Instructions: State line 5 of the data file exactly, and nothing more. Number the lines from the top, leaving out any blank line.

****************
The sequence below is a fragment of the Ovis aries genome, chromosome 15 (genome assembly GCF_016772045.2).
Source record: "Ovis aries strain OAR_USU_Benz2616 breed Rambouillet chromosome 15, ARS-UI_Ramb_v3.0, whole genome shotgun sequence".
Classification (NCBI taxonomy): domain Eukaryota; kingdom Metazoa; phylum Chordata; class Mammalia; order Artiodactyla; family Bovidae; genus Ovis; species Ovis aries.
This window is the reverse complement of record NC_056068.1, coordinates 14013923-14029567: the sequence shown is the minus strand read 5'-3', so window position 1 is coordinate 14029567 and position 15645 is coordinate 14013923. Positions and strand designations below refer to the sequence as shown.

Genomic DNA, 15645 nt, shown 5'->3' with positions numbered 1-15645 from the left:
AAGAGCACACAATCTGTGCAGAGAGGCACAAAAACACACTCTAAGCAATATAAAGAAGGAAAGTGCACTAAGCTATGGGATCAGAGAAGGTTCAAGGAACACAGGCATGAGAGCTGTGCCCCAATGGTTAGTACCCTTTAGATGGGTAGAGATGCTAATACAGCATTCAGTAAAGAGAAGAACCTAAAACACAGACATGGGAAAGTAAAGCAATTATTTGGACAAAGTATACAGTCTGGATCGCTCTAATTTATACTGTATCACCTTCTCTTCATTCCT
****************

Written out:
Genomic DNA, 15645 nt, shown 5'->3' with positions numbered 1-15645 from the left: